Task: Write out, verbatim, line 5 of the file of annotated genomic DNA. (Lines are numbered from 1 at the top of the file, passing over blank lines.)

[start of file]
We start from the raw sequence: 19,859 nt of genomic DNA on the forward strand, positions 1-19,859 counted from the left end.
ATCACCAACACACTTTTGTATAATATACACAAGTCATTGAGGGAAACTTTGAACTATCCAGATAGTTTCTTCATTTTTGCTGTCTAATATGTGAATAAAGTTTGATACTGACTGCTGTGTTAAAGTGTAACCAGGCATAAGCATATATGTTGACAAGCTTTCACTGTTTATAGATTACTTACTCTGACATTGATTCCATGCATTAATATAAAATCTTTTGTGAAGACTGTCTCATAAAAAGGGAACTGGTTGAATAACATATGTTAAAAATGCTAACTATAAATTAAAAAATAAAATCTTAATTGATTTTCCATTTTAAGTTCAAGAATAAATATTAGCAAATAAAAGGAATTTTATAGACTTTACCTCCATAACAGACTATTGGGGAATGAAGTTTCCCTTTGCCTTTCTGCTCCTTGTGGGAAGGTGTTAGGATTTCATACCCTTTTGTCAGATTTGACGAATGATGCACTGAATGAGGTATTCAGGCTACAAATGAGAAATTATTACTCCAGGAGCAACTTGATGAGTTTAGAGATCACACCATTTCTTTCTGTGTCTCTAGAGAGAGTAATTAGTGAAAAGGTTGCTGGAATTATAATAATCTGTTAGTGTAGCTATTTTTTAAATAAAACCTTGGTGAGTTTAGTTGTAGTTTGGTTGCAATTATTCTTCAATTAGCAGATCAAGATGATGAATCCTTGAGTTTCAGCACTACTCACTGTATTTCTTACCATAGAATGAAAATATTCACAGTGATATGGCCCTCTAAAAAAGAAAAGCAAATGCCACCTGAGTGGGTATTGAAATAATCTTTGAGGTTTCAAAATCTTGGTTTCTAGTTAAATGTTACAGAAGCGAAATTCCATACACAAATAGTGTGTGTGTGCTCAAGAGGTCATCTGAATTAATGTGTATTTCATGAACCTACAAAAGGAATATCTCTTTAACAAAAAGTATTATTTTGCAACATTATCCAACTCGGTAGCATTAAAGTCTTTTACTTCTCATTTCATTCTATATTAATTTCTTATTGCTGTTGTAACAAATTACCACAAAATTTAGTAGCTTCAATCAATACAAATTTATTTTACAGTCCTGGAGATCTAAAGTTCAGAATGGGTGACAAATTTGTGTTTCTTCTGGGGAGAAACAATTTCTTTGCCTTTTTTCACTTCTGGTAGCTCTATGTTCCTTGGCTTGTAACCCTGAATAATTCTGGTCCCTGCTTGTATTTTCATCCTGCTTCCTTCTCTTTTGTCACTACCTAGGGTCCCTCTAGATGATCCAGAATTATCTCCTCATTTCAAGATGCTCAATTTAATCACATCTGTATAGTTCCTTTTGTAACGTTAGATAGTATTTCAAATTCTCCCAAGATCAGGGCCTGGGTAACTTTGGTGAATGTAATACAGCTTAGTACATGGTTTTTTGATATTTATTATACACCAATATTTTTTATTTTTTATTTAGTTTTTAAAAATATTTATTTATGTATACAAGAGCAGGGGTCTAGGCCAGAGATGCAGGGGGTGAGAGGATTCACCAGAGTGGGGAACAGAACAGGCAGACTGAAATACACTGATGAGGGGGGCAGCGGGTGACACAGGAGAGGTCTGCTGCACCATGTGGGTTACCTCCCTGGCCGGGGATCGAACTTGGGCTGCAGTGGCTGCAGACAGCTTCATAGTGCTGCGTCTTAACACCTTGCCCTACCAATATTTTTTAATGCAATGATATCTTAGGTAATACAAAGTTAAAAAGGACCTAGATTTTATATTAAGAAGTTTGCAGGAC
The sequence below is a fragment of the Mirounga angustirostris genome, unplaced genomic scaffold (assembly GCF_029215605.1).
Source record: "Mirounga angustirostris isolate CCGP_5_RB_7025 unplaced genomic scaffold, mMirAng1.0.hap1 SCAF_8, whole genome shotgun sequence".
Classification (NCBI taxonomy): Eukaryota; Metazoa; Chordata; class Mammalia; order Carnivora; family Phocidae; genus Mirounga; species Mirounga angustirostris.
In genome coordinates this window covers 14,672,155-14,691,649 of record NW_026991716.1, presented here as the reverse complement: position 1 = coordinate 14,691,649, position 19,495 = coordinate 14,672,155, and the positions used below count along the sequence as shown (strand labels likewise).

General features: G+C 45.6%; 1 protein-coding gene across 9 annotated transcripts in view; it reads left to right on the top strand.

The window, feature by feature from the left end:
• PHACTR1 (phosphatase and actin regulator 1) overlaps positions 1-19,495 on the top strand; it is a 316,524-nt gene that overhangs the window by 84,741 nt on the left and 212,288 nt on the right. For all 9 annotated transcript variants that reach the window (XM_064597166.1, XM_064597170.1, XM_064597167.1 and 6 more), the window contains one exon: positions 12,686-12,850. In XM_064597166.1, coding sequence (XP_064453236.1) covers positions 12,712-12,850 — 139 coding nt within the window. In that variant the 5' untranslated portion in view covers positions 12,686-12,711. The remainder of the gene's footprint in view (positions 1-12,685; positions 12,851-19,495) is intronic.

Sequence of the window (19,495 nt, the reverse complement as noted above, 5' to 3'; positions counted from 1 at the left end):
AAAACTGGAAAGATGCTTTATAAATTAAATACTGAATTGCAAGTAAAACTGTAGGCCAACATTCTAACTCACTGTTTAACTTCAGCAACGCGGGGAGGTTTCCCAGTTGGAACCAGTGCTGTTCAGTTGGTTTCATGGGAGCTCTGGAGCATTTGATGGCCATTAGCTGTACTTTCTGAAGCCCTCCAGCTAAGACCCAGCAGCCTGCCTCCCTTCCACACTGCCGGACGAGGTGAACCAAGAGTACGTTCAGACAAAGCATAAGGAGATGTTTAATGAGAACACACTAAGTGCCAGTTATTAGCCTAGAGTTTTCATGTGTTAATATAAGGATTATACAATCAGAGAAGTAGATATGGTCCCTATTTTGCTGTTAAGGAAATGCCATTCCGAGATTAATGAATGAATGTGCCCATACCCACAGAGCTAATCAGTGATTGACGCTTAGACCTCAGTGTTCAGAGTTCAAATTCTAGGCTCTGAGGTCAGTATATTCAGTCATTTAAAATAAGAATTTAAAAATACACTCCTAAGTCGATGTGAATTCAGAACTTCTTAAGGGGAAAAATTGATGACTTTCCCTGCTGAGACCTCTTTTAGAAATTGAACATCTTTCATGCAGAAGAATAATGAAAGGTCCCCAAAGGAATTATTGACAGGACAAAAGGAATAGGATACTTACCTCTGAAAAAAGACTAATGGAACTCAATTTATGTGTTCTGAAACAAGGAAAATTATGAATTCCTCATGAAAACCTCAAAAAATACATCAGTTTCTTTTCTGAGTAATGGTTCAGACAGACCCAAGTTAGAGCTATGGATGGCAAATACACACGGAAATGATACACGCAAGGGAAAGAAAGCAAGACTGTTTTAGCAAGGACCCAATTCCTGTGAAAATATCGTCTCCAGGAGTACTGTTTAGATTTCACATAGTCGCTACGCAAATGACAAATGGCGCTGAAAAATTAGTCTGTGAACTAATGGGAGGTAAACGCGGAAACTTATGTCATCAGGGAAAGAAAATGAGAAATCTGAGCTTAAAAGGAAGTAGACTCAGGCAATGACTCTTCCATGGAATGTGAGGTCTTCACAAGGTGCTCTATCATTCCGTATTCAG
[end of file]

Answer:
Classification (NCBI taxonomy): Eukaryota; Metazoa; Chordata; class Mammalia; order Carnivora; family Phocidae; genus Mirounga; species Mirounga angustirostris.